The UK’s financial system remains at risk of upheaval despite the regulatory changes undertaken since the 2008 banking crisis, according to a thinktank.
A report published by the New Economics Foundation on Tuesday places the strength of the UK’s financial system fifth out of the G7 bloc of leading industrial countries, behind Japan, Germany, France, Italy, and Canada.
The report calls for further changes to the UK banking industry, including a full separation of high street banks from investment banks and more competition in the banking sector. It also suggests the health of the system could be improved by a rise in peer-to-peer lending, where savers lend money directly to individuals or small businesses.
“Far from being done and dusted, banking reform is serious unfinished business for the new government and there can be absolutely no room for complacency,” Tony Greenham, head of economics and finance at NEF, said.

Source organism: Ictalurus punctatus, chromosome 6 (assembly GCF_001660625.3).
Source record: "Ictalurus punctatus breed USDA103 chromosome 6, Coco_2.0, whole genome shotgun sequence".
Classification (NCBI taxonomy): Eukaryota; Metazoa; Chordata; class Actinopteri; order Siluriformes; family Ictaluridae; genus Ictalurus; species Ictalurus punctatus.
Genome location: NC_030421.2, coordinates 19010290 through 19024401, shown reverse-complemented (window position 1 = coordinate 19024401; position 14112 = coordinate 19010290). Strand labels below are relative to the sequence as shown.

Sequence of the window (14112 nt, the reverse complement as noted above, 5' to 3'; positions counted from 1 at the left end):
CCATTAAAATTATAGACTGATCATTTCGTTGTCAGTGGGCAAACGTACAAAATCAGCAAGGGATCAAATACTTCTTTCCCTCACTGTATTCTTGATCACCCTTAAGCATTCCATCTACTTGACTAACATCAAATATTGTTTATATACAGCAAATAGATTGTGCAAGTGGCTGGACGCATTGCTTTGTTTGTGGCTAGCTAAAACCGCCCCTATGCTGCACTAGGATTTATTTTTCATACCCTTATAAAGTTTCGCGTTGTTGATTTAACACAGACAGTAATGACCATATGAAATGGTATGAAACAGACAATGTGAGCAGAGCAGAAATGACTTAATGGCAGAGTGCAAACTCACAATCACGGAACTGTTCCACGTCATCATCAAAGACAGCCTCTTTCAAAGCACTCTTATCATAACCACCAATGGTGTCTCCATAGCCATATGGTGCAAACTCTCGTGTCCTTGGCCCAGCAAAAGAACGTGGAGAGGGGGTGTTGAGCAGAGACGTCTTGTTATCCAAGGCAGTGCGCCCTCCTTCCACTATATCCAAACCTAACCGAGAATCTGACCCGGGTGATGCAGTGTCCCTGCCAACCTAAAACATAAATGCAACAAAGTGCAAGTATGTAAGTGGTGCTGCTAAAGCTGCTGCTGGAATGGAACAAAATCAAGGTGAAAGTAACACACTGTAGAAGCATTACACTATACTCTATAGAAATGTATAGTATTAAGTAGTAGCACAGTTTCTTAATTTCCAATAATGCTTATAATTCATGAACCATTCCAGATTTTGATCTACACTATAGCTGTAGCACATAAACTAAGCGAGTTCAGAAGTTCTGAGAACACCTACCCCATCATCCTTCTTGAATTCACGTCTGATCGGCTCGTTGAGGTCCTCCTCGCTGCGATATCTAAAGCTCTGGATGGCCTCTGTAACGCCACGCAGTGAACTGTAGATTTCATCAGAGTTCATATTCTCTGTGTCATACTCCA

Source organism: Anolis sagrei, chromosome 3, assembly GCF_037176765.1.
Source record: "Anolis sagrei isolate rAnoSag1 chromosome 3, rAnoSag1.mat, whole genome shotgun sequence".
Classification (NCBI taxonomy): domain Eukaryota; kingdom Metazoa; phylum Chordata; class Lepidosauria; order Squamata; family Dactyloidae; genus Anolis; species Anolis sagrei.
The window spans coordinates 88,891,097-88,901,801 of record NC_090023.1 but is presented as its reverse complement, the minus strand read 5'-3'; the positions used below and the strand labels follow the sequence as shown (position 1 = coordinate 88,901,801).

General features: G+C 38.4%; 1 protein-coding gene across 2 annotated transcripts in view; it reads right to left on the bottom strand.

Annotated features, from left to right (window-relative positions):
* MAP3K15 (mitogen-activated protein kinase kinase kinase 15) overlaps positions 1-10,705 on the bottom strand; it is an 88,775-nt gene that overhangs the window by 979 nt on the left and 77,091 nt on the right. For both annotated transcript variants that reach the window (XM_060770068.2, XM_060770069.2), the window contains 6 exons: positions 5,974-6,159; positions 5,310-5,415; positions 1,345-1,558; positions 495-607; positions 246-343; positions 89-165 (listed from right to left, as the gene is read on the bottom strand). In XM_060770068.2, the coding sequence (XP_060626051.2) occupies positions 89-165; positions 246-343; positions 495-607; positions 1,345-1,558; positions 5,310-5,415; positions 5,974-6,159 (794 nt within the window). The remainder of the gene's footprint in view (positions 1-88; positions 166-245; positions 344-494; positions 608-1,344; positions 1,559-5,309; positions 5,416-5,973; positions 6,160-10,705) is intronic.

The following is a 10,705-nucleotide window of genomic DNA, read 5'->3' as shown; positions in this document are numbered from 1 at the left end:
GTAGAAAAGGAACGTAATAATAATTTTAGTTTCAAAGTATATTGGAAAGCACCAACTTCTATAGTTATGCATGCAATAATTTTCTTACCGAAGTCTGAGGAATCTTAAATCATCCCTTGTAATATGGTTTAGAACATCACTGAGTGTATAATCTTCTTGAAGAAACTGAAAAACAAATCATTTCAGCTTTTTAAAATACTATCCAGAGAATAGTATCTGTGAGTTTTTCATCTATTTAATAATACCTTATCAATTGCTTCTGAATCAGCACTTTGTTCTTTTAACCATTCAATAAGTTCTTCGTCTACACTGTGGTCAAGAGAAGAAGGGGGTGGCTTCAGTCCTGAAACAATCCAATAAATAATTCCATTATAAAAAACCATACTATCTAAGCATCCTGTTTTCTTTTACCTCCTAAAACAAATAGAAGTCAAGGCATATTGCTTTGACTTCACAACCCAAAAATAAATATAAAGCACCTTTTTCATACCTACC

Regulatory changes put in place since the crisis, which include requiring banks to hold more capital and erect a ringfence between their high street and investment banking arms, were at risk because of lobbying by the banking industry, he said.
The NEF report said there had been an improvement in the UK’s financial resilience since 2008 but not to the extent of other countries in the G7.
The British Bankers Association said: “The UK authorities are rightly regarded as being at the forefront in implementing new European rules that will ensure investors in banks – and not taxpayers – bear the cost of any future bank failure.”
This article was written by Jill Treanor, for theguardian.com on Tuesday 2nd June 2015 00.01 Europe/Londonguardian.co.uk © Guardian News and Media Limited 2010